Debate Underscores Orthodox Community’s Rightward Drift

By Rebecca Spence

Published December 26, 2007, issue of December 28, 2007.
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Los Angeles - At a recent debate over which party should receive the Orthodox Jewish vote, the strongest Democratic Party defender was a man who once headed up Democrats for Richard Nixon and later supported former Republican senator Alfonse D’Amato.

The debate, held here at the Orthodox Union’s West Coast Torah Convention, pitted Democrat David Luchins, chair of the political science department at Touro College and a long-time vice president at the Union of Orthodox Jewish Congregations of America, against right-wing radio talk show host Michael Medved, who, unlike Luchins, hasn’t supported a candidate from the opposing party since he became a Republican in 1980.

The charged debate, attended by some 150 Orthodox convention-goers who hailed from Canada to California, opens a window onto the voting patterns of America’s Orthodox population. While the Orthodox, who make up 10% of the American Jewish population, once voted for Democrats — in keeping with American Jewry’s standing as one of the country’s most liberal voting blocs — in recent years they have slid heavily to the right, according to the O.U.’s own data. In addition, as Luchins’s own willingness to embrace Republican candidates underscores, they are more likely than other American Jews to cross party lines.

“Orthodox Jews are much more of a swing-vote constituency and are more prepared to vote for a conservative Republican than other segments of the Jewish community,” said Nathan Diament, the O.U.’s director of public policy. “What we’ve seen over the past few election cycles is that Orthodox voters are very much issue-driven voters, with Israel and terrorism and security issues at the top of their list.”

Diament pointed to O.U. data from the past two election cycles that illustrate the Orthodox lurch to the right. In 2000, Orthodox voters supported the Gore-Lieberman ticket, but by 2004, the Orthodox community voted 70% for the Bush-Cheney ticket.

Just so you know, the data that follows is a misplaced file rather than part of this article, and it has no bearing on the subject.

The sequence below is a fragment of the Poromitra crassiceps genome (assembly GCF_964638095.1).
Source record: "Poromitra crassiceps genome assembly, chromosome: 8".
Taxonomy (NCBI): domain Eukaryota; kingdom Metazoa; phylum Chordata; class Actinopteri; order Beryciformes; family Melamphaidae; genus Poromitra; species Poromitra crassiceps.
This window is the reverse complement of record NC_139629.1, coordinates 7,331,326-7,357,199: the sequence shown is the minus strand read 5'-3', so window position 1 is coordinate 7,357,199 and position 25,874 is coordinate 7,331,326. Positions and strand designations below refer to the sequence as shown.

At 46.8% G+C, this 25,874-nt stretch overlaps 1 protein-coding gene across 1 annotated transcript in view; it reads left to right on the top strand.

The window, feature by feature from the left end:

A possible wildcard in the upcoming presidential election could be the emergence of a McCain-Lieberman ticket. At the debate, Medved hinted that based on “private conversations” with McCain, the bipartisan pairing was a strong possibility.

While the Orthodox may be voting in large numbers for Republican candidates, a recently released survey of American Jewish Opinion, conducted annually by the American Jewish Committee, showed that the Orthodox still identify in greater numbers as Democrats. According to the AJCommittee survey for 2007, 42% of Orthodox respondents identified themselves as Democrats, while 30% identified as Republicans.

According to Jewish demographer Steven Cohen, there is no contradiction between the recent AJCommittee survey results and the increasing Orthodox preference for Republican candidates. “People change their vote ahead of their party affiliation, so it’s very possible that they voted for Republicans even if they haven’t changed their party affiliation,” Cohen said.

The AJCommittee survey results also show that while the Orthodox are moving rightward, America’s other mainstream denominations continue to populate the ranks of the Democratic Party in disproportionately high numbers. Sixty-two percent of Conservative Jews identified as Democrats, while only 15% said they were Republicans. And in the Reform movement, which falls on the liberal end of the spectrum, 58% of respondents identified as Democrats, while 15% identified as Republicans.


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